🌟🌟🌟🌟 (4 Stars) Nice one Ray

mac 9:43 AM  

Smart puzzle with some beautiful words - I enjoyed it. Only write-over was futz for fool, and I had to guess the Z in Liza and Tazo. I guessed wrong.

The green of the jonquils and daffodils are just peeking through the snow - spring please!

Eric 9:50 AM  

Wow, I wouldn't have thought you enjoyed this one. My gauge on you is off, I suppose.

Totally agree on the cop-out for XXXIX, but, you know, it's passable.

I'm starting to notice JOJO Starbuck a lot more.

Growing weary of ECRU every other day. It's the new epee...or alai. Boring fill word.

Also, we've gotta give RASTAS a break and stop associating an entire culture with weed. I mean, yes, some Rastafari smoke, but come do I. So do a lot of people. That's like cluing in "Bald Person" with the answer being HARI KRISHNA.

Mitzie 9:55 AM  

Well, JEUX, JONQUIL, COATI, and ABEAD all crossing each other made this unsolvable for me.

I think there's lots of crap in here, but I also think @Rex is right that a pangram *theme* is better than a gratuitous pangram. That's not to say that I hate all gratuitous pangrams, but I do hate a lot of them.

I kinda feel like if @Rex had disliked this puzzle more, then his loyal followers would be giving it more flak.

Sandy K 10:00 AM  

After realizing the theme would call for a quad pangram, as @Milford said-I had to change my mind set.

Thought- EEKS! WHO'LL have a KUMQUAT OVER this?! But was pleasantly surprised. No FUTZ or YAWPS...except for XXXIX.

Had a write-over or two in the NUJAZZ- FUTZ/PUTZ section, but didn't fall on my DUFF.

Turned out to be fun!

Bob Kerfuffle 10:07 AM  

Liked it.

Two write-overs: 39 A, NES before NEZ; 22 A, SQUASH before SQUISH.

Was a bit surprised at 61 A, FUTZ, but looking in the dictionary see that it may have come from the Yiddish for "to fart around", i.e., not from something stronger in English.

Terry Bradshaw 10:09 AM  

Has JOJO ever been in a puzzle that wasn't a (multiple?)pangram? 'Cause, let me tell you, she wasn't that interesting on her own.

Bill C 10:09 AM  

I loved that the pangram eliminated Naticks. The Jeux/Jonquil cross could have killed me (see: Zax/XKEs), but today I could just count the J's. This is a great way to do harder puzzles without sending someone to Google.

My trick for Super Bowls: Joe Namath and the Jets won Super Bowl III in 1969. Remember one Super Bowl year, you know them all.

r.alphbunker 10:12 AM  

@Joe Krozel

An octopangram where each letter occurs exactly 8 times appears to be mathematically possible. That would be 8 x 26 = 208 letters with 17 black squares.

Elle54 10:12 AM  

@webwinger Loved the shout out to our great city!
Still don't get Zodiac borders being cusps..

chefbea 10:14 AM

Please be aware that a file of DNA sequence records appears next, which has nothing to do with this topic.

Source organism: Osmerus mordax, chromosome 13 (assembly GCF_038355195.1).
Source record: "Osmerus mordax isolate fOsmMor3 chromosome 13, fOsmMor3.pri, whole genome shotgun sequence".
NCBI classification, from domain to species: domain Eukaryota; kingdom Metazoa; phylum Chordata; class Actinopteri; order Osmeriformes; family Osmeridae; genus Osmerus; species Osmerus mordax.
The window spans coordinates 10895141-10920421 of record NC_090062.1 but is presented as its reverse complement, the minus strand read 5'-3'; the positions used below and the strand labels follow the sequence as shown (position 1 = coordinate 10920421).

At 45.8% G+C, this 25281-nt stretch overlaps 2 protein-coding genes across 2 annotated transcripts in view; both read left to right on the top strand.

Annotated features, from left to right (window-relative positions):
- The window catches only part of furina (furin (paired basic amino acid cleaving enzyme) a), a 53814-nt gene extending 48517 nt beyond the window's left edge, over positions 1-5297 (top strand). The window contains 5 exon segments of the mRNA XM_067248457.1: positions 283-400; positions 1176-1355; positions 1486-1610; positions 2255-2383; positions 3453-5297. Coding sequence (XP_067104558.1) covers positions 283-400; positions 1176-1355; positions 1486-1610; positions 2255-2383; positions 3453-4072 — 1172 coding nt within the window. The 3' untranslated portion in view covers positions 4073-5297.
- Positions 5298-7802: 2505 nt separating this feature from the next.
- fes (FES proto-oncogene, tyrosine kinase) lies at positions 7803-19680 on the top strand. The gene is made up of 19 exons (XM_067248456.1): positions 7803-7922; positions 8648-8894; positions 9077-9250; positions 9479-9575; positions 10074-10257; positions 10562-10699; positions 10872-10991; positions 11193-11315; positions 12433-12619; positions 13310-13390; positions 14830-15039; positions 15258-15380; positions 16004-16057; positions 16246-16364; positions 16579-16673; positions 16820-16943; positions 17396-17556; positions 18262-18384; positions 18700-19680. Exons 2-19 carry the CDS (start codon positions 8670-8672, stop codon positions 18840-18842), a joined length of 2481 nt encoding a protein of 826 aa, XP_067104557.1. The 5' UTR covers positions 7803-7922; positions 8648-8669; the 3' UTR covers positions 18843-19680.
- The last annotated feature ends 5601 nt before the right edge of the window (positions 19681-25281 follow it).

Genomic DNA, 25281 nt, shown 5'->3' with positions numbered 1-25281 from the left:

I know some one who is loving this pUzzle!!! I count ten!!!

OISK 10:19 AM  

My jonquils are late this year - it has been a chilly March in NY. For the non-gardeners out there, jonquils are a type of daffodil, generally with smaller flowers, but frequently several flowers from the same bulb. Some of them are very fragrant. A very smooth Wednesday for me, no Naticks and no complaints. If not for the SW, would have finished in a record Wednesday time for me ( 6 minutes) , but NUJAZZ (??) and Defjam (Rihanna makes records??) held me up. Don't think I have ever seen "futz" in a crossword before, but I liked it. All in all, good Wednesday, thank you.

Two Ponies 10:20 AM  

Impressive stunt but not that fun to solve. Meh.
Yawps is a word?

OISK 10:25 AM  

@elle54. The dates where one zodiac sign changes to the next are called the "cusps." For example, if you were born on November 21, you are right where Scorpio ends, and Sagittarius begins; you were born "on the cusp". So the cusp is the border between zodiac signs. ( from a strictly astronomical point of view, however, this is mostly nonsense! )

Notsofast 10:25 AM  

I had MUSES crossing FASES til I realized the clues were transposed! For some reason, I think that's just cool as hell! Nice Wednesday.

Matthew G. 10:25 AM  

Finished with an error, and one that I refuse to feel bad about. I had JuJO crossing uHOH. I'm sorry, but the vocalization for "Whoops" is UH OH, not OH OH -- -- and JOJO Starbuck is simply not famous enough to make a crossing with a variant spelling otherwise solid. I mean, good grief, she doesn't even appear to have won any medals.

Milford 10:27 AM  

@Elle 54 - zodiac signs usually are defined from the 20th-ish of one month to another (e.g. Aquarius is Jan 20ish to Feb 20ish). Those couple days on either end of a zodiac range are called CUSPS. They say if you are born on a CUSP you have characteristics of both signs, supposedly.

Milford 10:33 AM  

Oops, @OISK beat me to it! I type slow. BTW, I also think it's kind of silly. I think my husband and I are supposed to be mortal enemies, according to astrology.

JenCT 10:38 AM  

@Eric 9:50: LOL

@OISK 10:19: You beat me to the explanation about JONQUILS and an explanation of CUSPS!

Liked this, but never heard of many of the words, as others have mentioned.

John V 10:45 AM  

@ralph. Do not encourage such a thing. :)

quilter1 10:47 AM  

So nice to have JONQUILS on the first day of spring, although mine won't peek through for some weeks yet. And I'll take KUMQUAT any day of the year.